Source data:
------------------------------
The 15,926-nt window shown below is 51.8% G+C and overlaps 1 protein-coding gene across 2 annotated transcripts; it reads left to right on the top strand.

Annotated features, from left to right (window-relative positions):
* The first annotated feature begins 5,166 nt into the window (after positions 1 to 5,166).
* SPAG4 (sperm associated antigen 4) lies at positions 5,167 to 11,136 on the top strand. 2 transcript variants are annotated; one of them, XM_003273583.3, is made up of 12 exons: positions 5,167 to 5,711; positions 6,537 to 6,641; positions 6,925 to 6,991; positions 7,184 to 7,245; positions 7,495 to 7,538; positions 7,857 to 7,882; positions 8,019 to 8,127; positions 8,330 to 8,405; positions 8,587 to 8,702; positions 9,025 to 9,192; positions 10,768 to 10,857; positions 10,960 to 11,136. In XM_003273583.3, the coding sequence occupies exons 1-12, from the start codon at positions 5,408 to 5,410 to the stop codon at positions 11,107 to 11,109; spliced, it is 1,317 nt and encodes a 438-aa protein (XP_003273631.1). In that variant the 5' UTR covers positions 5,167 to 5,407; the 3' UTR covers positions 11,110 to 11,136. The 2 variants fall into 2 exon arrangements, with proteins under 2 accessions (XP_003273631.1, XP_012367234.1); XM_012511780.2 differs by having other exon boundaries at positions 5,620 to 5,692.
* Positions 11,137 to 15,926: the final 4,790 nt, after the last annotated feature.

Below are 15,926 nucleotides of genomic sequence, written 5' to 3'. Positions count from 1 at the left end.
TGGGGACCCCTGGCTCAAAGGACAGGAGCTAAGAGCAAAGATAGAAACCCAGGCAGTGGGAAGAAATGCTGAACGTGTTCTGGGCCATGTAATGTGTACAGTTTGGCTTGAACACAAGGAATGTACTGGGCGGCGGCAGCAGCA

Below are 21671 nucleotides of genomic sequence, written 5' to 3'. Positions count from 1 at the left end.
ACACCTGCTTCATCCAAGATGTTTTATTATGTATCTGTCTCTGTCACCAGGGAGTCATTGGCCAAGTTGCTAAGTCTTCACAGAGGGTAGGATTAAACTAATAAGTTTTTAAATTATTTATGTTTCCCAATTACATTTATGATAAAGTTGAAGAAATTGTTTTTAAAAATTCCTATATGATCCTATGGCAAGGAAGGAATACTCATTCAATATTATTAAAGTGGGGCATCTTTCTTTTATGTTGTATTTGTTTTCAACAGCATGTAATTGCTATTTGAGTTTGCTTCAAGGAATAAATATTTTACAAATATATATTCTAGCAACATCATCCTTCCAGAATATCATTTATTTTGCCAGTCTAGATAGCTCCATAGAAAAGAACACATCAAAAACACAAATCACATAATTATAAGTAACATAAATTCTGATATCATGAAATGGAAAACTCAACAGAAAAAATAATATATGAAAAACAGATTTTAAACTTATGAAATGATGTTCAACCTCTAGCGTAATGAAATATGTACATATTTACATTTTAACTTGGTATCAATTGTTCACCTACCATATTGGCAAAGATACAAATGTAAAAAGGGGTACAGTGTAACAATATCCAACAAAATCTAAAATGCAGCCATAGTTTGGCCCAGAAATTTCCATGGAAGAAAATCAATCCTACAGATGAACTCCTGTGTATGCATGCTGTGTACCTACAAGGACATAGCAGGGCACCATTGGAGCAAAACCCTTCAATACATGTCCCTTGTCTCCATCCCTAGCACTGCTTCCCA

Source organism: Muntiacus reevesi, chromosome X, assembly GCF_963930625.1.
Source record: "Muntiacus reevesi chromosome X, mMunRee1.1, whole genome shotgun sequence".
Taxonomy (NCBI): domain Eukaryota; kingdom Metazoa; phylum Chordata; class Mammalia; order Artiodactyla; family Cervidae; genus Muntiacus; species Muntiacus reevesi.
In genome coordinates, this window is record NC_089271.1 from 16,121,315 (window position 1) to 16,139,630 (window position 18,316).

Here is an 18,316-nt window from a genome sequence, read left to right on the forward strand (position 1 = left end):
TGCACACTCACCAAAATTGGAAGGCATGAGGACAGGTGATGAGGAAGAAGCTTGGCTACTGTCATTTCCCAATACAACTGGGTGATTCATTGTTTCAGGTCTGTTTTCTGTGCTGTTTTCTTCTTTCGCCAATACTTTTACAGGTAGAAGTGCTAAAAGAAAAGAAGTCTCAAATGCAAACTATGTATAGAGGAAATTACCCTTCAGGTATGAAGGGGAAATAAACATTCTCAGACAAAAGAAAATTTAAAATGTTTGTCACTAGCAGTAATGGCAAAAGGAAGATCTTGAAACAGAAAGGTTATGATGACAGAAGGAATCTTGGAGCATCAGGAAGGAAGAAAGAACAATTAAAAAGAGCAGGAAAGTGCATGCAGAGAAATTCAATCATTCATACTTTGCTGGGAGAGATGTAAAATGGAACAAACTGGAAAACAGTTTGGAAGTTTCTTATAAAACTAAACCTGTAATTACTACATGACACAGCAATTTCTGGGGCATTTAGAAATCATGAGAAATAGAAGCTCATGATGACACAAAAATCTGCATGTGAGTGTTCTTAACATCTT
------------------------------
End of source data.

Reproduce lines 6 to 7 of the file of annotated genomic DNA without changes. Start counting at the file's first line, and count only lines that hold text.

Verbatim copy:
Below are 15,926 nucleotides of genomic sequence, written 5' to 3'. Positions count from 1 at the left end.
TGGGGACCCCTGGCTCAAAGGACAGGAGCTAAGAGCAAAGATAGAAACCCAGGCAGTGGGAAGAAATGCTGAACGTGTTCTGGGCCATGTAATGTGTACAGTTTGGCTTGAACACAAGGAATGTACTGGGCGGCGGCAGCAGCA